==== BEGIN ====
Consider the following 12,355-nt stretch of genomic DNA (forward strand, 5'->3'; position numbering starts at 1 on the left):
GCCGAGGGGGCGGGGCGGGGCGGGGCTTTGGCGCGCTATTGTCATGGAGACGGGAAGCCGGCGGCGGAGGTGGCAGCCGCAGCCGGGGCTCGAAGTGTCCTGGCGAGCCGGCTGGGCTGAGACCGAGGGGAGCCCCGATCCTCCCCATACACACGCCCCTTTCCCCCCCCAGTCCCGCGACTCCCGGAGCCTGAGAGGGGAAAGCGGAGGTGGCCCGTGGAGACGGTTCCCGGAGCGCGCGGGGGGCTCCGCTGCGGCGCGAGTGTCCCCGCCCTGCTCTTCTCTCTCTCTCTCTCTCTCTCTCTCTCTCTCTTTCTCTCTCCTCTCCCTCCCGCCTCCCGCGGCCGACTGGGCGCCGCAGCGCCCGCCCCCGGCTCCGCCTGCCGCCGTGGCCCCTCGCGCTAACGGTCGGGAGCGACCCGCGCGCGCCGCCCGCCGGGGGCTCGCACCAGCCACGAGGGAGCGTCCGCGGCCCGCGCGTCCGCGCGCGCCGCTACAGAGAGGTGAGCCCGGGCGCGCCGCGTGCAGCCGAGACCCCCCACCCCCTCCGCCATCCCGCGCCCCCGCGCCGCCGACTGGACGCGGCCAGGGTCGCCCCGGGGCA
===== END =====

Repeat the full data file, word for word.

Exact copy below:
Consider the following 12,355-nt stretch of genomic DNA (forward strand, 5'->3'; position numbering starts at 1 on the left):
GCCGAGGGGGCGGGGCGGGGCGGGGCTTTGGCGCGCTATTGTCATGGAGACGGGAAGCCGGCGGCGGAGGTGGCAGCCGCAGCCGGGGCTCGAAGTGTCCTGGCGAGCCGGCTGGGCTGAGACCGAGGGGAGCCCCGATCCTCCCCATACACACGCCCCTTTCCCCCCCCAGTCCCGCGACTCCCGGAGCCTGAGAGGGGAAAGCGGAGGTGGCCCGTGGAGACGGTTCCCGGAGCGCGCGGGGGGCTCCGCTGCGGCGCGAGTGTCCCCGCCCTGCTCTTCTCTCTCTCTCTCTCTCTCTCTCTCTCTCTCTTTCTCTCTCCTCTCCCTCCCGCCTCCCGCGGCCGACTGGGCGCCGCAGCGCCCGCCCCCGGCTCCGCCTGCCGCCGTGGCCCCTCGCGCTAACGGTCGGGAGCGACCCGCGCGCGCCGCCCGCCGGGGGCTCGCACCAGCCACGAGGGAGCGTCCGCGGCCCGCGCGTCCGCGCGCGCCGCTACAGAGAGGTGAGCCCGGGCGCGCCGCGTGCAGCCGAGACCCCCCACCCCCTCCGCCATCCCGCGCCCCCGCGCCGCCGACTGGACGCGGCCAGGGTCGCCCCGGGGCA